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: Youth Takes a Hand

A film story about a financier and his son who are sent to prison, and the young man's attempts to reform his father's business.
(to 16.15)

: Children's Television

Devon Holiday
Ross Salmon and the four children who won the holiday competition tell you some more about their holiday at his farm in Devon.

Salt, Mustard, Vinegar, Pepper!
Skipping games, old and new introduced by Bill Latto.

This Was News
Lucille Iremonger helps you to understand some of the events of recent weeks.

(to 17.45)


Presenter (Devon Holiday): Ross Salmon
Presenter (Salt, Mustard, Vinegar, Pepper!): Bill Latto
Presenter (This Was News): Lucille Iremonger

: News and Newsreel

including Weather Report

: An excerpt from Both Ends Meet

A comedy by Arthur Macrae.
The action of the play takes place in the living-room of a ground-floor flat in Knightsbridge, London.
A special performance before an invited audience from the Apollo Theatre, London.

In most plays we are diverted by the troubles of other people. Both Ends Meet sharpens the pungency of the spectacle by concerning itself with Income Tax.

Bring your tax troubles to this play, one might say, and see them wilt into insignificance beside the awful problems of Tom Davenport and Margaret Ross. For a young couple about to marry was there ever such a slap in the eye as a sudden demand for Income Tax arrears? It's not the amount that matters, but the shame and inconvenience.
Well, what was the amount anyway? Viewers will discover when the television cameras open up after the first ten minutes of Act One. Arthur Macrae, acting in his own play, must be one of the first authors to seize upon the fundamental romance and mystery of Schedule D.


Writer: Arthur Macrae
Director: Peter Brook
Setting designer: Alan Tagg
Television presentation: Alan Chivers
Margaret Ross: Brenda Bruce
Tom Davenport: Arthur Macrae
Clarissa Davenport: Jane Downs
Edward Kinnerton: Richard Easton
Jimmy Scott-Kennedy: Cyril Raymond

: Scottish Industries Exhibition: Festival Of Fashion

A collection of the work of some of Britain's leading dress designers in the silks and woollens that Scotland supplies to the fashion houses of the world.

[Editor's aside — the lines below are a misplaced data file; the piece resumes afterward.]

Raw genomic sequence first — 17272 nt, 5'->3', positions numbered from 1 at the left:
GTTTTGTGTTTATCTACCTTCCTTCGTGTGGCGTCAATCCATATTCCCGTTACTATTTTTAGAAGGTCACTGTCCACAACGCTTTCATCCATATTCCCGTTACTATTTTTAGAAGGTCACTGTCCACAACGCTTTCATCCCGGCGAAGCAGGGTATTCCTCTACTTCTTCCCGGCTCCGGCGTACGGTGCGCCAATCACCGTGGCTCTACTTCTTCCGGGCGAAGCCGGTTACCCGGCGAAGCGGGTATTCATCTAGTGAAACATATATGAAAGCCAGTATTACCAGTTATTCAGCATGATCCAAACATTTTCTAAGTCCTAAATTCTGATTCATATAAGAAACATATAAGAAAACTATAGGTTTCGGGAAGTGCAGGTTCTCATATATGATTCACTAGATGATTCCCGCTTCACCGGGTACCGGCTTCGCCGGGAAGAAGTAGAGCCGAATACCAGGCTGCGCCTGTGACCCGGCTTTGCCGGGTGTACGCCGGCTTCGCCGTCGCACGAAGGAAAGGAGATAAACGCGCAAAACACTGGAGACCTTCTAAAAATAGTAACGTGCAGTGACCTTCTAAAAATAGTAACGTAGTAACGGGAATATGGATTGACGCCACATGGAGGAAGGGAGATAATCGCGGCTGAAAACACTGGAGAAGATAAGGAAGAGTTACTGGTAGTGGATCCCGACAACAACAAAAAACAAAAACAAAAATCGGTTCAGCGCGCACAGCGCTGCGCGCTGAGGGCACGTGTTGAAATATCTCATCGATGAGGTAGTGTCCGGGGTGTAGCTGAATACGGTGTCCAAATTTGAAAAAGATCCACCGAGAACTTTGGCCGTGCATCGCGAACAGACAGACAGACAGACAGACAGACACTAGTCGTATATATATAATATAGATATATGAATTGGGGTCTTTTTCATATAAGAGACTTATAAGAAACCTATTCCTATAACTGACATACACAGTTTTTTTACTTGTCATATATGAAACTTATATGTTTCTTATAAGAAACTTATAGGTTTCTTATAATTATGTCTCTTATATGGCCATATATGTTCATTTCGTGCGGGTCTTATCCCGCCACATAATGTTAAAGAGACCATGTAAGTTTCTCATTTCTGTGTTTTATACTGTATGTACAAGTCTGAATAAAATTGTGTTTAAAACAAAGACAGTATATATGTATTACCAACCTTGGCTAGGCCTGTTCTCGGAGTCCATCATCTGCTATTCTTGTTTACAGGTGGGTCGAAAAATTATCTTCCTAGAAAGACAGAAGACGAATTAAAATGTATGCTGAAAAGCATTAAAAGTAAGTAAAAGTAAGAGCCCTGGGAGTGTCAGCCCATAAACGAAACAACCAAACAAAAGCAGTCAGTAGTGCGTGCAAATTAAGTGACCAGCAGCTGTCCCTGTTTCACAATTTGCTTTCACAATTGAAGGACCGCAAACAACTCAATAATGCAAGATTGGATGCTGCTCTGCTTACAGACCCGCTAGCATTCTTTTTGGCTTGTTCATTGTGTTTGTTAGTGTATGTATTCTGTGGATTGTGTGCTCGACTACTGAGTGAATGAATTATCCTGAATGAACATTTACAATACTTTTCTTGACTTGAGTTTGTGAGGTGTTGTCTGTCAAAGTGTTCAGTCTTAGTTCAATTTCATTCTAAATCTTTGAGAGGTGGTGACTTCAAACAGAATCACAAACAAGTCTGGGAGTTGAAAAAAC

Commentator: Joan Griffiths
Presented for television by: James Buchan

: You are There: The Fall of Parnell


News editor: Franklin Engelmann
News correspondent: Wynford Vaughan Thomas
News correspondent: Patrick Allen

: British Association for the Advancement of Science Oxford 1954: Science and Industry

Sir Harold Hartley, F.R.S., shows the growing impact of science on industry and discusses some of the problems to be faced by the year 2000.
Programme introduced by Peter Parker who also reports on the day's activities at the British Association Annual Meeting.


Speaker: Sir Harold Hartley
Presenter: Peter Parker
Producer: George Noordhof
Director: David Martin

: News

(sound only)

About this project

This site contains the BBC listings information which the BBC printed in Radio Times between 1923 and 2009. You can search the site for BBC programmes, people, dates and Radio Times editions.

We hope it helps you find information about that long forgotten BBC programme, research a particular person or browse your own involvement with the BBC.

Through the listings, you will also be able to use the Genome search function to find thousands of radio and TV programmes that are already available to view or listen to on the BBC website.

There are more than 5 million programme listings in Genome. This is a historical record of the planned output and the BBC services of any given time. It should be viewed in this context and with the understanding that it reflects the attitudes and standards of its time - not those of today.

Welcome to BBC Genome

Genome is a digitised version of the Radio Times from 1923 to 2009 and is made available for internal research purposes only. You will need to obtain the relevant third party permissions for any use, including use in programmes, online etc.

This internal version of Genome, which includes all the magazine covers, images and articles as well as the programme listings from the Radio Times, is different to the version of BBC Genome that is available externally/to the public. It is only available inside the BBC network.

Your use of this version of Genome is covered by the BBC Acceptable Use of Information Systems Policy and these terms.

BBC Guidance

This historical record contains material which some might find offensive
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